|Following today's discussion on the plan for a massive new settlement in the Qalandia/Atarot area, the Jerusalem District Planning Committee did not approve the plan for deposit. In its statement, the District Planning Committee noted the plan's general viability and adequate use of remaining land reserves, however, chose to withhold approval for deposit, citing the need to first conduct an environmental impact survey after the Ministries of Environment and Health raised serious concerns over the matter.
Despite the stance of the aforementioned ministries, it should be noted that the chairman of the committee could have still technically called a vote on the plan and would have theoretically obtained enough votes in favor to approve it for deposit. External pressure, at least in part, likely contributed to the chairman's decision not to move forward with the vote.
However, although the plan was not advanced today, it does not mean the plan has been shelved indefinitely. Following completion of the environmental survey, the plan can easily be re-submitted for approval. Shortly after conclusion of the discussion, rightwing media sources were already touting that it should take some 45 days to prepare an environmental survey, which indicates that the rightwing will likely ratchet up pressure to further advance the plan over the next few months. Heightened vigilance is therefore vital.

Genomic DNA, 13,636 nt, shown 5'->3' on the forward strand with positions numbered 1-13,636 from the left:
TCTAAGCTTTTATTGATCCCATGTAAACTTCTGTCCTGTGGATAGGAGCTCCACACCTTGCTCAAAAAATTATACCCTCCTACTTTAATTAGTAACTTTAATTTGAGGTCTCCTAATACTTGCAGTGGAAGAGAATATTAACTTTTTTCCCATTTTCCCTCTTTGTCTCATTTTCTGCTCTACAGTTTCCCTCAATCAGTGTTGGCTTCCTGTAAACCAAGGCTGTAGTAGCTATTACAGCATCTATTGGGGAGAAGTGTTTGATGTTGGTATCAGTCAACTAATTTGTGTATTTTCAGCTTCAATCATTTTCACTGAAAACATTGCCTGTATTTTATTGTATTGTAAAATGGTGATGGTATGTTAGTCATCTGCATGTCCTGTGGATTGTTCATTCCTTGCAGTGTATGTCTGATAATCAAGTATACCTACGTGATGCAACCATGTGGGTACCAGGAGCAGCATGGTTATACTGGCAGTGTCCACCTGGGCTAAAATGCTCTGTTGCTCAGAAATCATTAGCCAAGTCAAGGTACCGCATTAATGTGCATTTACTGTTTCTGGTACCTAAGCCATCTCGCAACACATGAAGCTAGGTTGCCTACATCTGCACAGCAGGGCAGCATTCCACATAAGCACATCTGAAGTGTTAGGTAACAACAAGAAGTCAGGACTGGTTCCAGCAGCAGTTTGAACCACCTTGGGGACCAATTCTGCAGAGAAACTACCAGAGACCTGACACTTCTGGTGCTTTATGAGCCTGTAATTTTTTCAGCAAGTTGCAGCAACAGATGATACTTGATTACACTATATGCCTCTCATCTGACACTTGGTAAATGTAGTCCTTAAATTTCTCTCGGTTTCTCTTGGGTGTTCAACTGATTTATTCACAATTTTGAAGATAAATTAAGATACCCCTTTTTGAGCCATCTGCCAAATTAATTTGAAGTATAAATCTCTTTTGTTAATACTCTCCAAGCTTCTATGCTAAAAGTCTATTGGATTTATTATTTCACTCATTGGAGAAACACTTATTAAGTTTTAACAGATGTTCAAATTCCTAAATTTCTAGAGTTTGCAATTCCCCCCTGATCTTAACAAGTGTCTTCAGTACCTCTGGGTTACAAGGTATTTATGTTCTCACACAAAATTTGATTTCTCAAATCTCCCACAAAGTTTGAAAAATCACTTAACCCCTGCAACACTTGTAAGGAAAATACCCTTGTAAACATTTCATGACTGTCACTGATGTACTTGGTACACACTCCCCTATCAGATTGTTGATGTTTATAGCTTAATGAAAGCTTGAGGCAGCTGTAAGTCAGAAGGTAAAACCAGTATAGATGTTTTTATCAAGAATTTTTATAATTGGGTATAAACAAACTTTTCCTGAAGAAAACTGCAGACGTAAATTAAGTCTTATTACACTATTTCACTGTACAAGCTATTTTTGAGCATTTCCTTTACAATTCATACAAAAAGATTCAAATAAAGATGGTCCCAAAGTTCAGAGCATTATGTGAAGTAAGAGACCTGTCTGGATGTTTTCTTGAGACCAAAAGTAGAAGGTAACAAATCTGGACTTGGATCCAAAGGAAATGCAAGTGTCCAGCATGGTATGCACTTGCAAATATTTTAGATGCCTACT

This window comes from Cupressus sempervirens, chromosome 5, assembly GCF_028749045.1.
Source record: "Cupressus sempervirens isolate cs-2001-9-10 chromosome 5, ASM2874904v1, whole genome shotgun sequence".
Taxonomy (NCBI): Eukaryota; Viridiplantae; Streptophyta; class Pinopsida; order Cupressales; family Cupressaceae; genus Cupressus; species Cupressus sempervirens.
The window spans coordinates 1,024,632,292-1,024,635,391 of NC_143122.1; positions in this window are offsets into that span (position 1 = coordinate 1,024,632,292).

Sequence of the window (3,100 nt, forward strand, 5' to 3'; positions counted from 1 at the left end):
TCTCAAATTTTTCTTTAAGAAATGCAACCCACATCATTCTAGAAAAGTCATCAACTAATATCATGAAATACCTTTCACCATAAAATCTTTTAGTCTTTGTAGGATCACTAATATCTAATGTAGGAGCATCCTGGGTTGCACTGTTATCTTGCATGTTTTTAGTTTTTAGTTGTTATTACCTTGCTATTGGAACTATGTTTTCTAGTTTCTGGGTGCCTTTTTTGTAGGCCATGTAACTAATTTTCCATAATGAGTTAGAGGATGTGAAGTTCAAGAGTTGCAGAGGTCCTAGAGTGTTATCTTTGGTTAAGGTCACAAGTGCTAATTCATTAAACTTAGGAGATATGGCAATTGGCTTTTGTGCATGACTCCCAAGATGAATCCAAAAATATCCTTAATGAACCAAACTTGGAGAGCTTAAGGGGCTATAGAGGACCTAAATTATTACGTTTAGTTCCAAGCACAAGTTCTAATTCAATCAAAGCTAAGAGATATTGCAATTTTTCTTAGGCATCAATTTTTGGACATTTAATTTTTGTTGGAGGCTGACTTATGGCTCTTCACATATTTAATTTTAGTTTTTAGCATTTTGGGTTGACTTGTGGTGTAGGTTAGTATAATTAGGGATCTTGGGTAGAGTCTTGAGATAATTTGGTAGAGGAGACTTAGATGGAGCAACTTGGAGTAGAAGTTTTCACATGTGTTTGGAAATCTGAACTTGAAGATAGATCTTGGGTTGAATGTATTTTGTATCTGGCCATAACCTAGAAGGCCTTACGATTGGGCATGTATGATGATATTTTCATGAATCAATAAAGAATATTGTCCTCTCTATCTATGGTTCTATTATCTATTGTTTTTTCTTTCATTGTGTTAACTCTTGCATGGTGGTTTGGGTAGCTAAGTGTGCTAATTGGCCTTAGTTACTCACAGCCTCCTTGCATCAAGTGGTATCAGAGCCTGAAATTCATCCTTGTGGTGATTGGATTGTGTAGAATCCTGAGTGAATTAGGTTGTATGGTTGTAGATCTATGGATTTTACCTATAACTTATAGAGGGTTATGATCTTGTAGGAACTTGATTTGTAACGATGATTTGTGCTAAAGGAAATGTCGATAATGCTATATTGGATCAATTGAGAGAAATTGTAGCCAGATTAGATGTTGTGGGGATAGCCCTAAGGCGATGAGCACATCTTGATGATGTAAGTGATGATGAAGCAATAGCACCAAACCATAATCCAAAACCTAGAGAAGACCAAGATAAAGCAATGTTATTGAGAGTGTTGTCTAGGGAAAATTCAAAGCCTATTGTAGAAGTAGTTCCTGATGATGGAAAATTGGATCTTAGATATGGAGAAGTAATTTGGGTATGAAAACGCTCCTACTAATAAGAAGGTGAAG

It is worth noting that during the discussions, there were explicit statements calling to solely designate the neighborhood for the Haredi (ultra-Orthodox) population, confirming earlier reports of such claims. As noted in previous alerts, beyond its ramifications on the viability of a two-state peace agreement, the Atarot plan also underscores the systematic discrimination implicit in Israeli planning and building policy in Jerusalem. Rather than utilizing the space to meet the severe housing needs of the Palestinian population, the Israeli authorities are instead advancing a massive new settlement for Israelis in East Jerusalem directly adjacent to Palestinian neighborhoods, which are in dire need of proper residential development and planning.
For further details regarding the plan and its implications, see Ir Amim's previous alert.